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Monday, August 29, 2016

The press conference scandal

by digby

“A campaign is as close as an adult can get to duplicating college life and Bush wasn’t just any old breezy frat brother with mediocre grades…He was proud of it. Gore elicited in us the childish urge to poke a stick in the eye of the smarty-pants. Bush elicited self-recognition.” 
“As he propped his rolled-up sleeves on the seat back in front of me, his body leaning into the conversation, he waggled his eyebrows up and down like Groucho Marx, mugging across the aisle. There were Dove bars and designer water on demand and a bathroom stocked like Martha Stewart’s guest suite. Dinner at seven featured lobster ravioli.” 
"Gore wanted the snacks to be environmentally and nutritionally correct, but somehow granola bars ended up giving way to Fruit Roll-Ups and the sandwiches came wrapped and looked long past their sell-by date. On a lucky day, someone would remember to buy supermarket doughnuts. By contrast, a typical day of food on Air Bush…consisted of five meals with access to a sixth, if you count grazing at a cocktail bar. Breakfast one was French toast, scrambled eggs, bacon… Reporter Margaret Carlson in her book "Anyone Can Grow Up: How George Bush and I Made It to the White House"
For the record, I think Hillary Clinton should do more press conferences. As a matter of fact, I think she should do them every single day, and she should let them on her plane and she should feed them Dove bars and lobster and hang around with them reading People Magazine and talking about the Real Housewives (the "girl version" of being George W. Bush) or whatever else will make them happy. It's not too much to ask.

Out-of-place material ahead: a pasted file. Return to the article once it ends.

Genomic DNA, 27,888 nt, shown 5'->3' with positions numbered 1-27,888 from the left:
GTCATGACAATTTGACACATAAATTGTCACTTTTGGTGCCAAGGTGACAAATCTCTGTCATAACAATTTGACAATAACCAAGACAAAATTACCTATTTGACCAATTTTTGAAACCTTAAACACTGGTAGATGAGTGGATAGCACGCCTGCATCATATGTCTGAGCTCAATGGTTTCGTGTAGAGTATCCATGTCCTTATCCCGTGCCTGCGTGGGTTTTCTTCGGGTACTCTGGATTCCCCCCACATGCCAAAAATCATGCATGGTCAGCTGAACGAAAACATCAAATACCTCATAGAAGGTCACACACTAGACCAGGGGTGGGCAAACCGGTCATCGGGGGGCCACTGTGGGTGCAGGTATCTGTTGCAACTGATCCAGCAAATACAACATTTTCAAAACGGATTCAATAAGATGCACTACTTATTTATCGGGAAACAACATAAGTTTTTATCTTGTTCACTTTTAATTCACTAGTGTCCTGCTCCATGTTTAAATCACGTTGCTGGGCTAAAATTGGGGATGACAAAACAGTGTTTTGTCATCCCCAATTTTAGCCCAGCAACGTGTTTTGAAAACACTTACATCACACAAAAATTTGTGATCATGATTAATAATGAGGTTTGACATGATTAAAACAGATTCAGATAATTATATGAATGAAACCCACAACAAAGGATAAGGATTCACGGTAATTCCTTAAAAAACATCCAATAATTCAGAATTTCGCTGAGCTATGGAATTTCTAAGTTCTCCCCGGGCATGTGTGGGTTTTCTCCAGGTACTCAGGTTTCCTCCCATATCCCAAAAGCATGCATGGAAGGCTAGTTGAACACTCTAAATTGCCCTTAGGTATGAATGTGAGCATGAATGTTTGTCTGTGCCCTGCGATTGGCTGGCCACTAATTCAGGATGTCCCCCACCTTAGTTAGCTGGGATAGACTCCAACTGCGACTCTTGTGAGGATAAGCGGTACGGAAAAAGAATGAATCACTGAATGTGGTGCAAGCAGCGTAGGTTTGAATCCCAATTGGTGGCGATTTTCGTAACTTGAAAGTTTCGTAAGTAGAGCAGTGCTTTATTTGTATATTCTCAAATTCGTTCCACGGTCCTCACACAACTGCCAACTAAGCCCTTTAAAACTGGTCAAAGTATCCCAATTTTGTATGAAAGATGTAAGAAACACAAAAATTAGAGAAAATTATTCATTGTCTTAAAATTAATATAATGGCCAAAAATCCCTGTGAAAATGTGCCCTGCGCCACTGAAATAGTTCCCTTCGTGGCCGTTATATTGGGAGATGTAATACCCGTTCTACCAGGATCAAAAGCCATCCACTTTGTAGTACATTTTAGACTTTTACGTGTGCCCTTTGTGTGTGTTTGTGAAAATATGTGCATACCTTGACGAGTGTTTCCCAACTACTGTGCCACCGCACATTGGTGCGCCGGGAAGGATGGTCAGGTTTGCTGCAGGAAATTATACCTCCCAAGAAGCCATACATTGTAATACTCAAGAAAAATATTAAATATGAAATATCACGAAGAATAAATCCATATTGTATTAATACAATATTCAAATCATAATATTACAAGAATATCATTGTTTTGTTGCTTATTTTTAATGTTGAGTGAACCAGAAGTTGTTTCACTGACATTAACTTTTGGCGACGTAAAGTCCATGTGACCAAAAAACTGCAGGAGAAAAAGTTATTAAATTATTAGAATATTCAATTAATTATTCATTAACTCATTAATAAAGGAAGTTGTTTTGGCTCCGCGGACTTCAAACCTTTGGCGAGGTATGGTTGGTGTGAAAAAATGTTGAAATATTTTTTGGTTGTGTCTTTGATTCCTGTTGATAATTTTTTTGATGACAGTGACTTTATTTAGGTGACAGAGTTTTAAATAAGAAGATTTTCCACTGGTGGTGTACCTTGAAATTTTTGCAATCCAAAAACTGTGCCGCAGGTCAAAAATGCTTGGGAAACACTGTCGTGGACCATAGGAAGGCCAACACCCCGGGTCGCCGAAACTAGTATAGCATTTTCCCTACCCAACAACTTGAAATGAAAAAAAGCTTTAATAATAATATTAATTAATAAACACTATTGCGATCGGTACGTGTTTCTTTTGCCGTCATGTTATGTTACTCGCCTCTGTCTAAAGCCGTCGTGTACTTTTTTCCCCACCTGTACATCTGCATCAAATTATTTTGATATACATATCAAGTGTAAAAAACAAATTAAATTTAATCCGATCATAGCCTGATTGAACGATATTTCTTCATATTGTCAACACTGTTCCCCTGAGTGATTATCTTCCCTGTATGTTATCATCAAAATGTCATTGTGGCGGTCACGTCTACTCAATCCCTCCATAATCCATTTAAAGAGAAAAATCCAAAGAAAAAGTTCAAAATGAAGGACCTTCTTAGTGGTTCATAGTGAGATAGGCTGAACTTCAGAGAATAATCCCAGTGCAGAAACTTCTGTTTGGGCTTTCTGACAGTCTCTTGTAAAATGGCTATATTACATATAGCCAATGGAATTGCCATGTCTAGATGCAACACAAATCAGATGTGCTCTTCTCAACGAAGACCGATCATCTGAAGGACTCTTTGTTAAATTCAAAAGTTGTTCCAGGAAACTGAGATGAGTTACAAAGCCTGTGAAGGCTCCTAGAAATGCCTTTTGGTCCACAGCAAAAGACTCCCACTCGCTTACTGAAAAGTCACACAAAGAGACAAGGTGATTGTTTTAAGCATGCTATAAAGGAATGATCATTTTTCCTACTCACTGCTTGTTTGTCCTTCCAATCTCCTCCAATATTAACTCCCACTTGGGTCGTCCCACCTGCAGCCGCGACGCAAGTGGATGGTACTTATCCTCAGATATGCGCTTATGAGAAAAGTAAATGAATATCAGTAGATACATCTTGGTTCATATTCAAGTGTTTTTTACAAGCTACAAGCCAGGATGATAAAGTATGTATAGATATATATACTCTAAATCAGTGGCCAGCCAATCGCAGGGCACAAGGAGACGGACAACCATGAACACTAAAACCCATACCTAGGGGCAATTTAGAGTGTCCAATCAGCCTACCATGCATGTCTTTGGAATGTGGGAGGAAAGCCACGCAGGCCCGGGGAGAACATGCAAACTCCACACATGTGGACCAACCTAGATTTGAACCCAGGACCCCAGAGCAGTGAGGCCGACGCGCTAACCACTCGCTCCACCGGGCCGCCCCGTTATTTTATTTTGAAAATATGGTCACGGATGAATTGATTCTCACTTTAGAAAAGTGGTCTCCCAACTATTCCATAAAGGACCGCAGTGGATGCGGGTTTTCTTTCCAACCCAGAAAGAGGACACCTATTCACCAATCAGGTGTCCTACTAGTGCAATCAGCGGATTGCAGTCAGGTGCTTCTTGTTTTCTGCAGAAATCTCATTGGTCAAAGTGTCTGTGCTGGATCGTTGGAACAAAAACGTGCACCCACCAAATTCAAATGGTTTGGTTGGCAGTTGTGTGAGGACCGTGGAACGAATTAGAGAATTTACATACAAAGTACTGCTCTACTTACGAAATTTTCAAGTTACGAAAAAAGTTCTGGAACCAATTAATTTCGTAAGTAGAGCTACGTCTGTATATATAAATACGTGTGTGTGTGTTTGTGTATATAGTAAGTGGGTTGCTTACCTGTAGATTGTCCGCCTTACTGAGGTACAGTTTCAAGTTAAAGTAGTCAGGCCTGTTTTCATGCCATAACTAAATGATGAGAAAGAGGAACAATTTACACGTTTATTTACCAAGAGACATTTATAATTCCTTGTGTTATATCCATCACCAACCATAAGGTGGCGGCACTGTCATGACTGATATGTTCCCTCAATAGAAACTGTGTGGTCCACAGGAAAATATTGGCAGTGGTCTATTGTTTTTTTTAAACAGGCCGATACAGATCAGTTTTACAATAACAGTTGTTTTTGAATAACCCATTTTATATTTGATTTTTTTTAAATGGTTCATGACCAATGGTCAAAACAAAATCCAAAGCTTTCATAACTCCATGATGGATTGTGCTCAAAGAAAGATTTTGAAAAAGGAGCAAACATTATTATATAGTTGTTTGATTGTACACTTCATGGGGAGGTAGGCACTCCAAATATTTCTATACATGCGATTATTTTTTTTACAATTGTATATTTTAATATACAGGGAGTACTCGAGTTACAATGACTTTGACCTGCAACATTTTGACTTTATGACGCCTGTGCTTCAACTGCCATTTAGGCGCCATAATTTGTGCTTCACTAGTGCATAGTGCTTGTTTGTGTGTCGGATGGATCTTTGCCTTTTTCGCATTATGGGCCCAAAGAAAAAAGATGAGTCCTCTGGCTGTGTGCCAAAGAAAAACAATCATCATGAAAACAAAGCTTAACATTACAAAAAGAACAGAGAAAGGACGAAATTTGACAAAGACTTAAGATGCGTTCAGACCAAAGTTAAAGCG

As it happens President Obama angered the press with his lack of traditional access too:
Obama was stingy with newspaper interviews when he first came to the White House in 2009, but the well has nearly dried up since the 2010 midterm elections. He spoke with USA Today and the Virginian-Pilot of Norfolk during the campaign last year and had an off-the-record talk (later made public) with the Des Moines Register’s editorial board in October.

Each of those interviews had strategic value. USA Today is a national paper with the second-largest circulation (after the Wall Street Journal). The Virginia and Iowa papers are in states that were critical to Obama’s reelection chances. (Despite the rare interviews, the Register endorsed Mitt Romney for president; the Pilot made no endorsement).

But most of the nation’s biggest papers, whose reporters cover the White House every day, have remained on the outside looking in. The Washington Post landed its last on-the-record meeting with the president nearly four years ago, as did the Wall Street Journal; the New York Times last got to him in the fall of 2010. The Boston Globe has never had an interview while Obama was in office, nor has the Los Angeles Times, according to the Nexis database and the newspapers. Even Obama’s hometown papers, the Chicago Tribune and Chicago Sun-Times, have been stiffed.

What’s more, despite a string of interviews with ethnic broadcasters, including Telemundo and Univision recently, Obama has never consented to an interview with any member of the National Newspaper Publishers Association, an organization consisting of 210 African-American-owned newspapers, said Robert W. Bogle, the organization’s former president. Obama and George W. Bush were the first presidents who haven’t done so since Franklin Roosevelt, notes Bogle, the chief executive of the Philadelphia Tribune.

The cold shoulder from the White House has led, predictably, to expressions of disappointment among newspaper journalists.
I don't know why these politicians refuse to do more press. It seems like it's just part of he job to me. But lets not pretend its all about about "getting information" ok?